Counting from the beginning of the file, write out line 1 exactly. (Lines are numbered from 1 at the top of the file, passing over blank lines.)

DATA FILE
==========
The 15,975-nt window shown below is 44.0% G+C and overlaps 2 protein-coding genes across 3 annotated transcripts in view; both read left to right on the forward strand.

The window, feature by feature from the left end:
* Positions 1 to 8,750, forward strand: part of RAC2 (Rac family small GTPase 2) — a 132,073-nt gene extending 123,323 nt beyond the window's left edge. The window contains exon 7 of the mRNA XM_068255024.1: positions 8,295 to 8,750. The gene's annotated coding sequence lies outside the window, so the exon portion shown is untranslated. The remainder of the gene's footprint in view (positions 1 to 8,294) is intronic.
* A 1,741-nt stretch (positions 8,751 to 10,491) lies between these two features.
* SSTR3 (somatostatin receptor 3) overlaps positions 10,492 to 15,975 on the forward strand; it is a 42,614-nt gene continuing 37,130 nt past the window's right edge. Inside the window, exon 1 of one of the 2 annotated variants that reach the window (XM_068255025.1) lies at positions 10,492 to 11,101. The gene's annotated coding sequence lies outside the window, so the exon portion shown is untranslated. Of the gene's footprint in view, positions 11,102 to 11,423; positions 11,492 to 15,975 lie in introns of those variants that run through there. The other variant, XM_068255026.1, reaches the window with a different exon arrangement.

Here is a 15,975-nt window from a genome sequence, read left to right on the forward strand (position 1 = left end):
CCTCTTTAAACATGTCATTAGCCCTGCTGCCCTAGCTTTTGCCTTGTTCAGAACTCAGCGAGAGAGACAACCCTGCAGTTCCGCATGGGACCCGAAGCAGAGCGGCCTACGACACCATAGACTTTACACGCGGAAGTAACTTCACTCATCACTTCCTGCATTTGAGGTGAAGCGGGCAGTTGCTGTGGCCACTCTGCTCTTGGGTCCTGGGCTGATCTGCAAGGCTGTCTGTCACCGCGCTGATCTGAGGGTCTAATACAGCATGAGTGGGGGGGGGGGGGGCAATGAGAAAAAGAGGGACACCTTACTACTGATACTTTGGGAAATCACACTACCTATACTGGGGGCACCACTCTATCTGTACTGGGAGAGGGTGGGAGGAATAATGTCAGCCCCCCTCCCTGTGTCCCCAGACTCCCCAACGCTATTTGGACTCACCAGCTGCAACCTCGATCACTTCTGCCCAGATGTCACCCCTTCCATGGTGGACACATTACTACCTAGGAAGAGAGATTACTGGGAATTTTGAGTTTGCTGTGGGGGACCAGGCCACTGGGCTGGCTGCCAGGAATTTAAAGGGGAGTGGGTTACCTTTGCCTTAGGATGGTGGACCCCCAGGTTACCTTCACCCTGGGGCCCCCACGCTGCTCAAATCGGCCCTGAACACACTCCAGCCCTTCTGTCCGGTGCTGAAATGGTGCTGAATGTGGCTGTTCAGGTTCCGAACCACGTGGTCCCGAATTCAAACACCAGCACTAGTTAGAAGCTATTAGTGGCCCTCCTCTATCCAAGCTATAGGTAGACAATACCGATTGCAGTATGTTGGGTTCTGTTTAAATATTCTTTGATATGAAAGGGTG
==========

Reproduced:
The 15,975-nt window shown below is 44.0% G+C and overlaps 2 protein-coding genes across 3 annotated transcripts in view; both read left to right on the forward strand.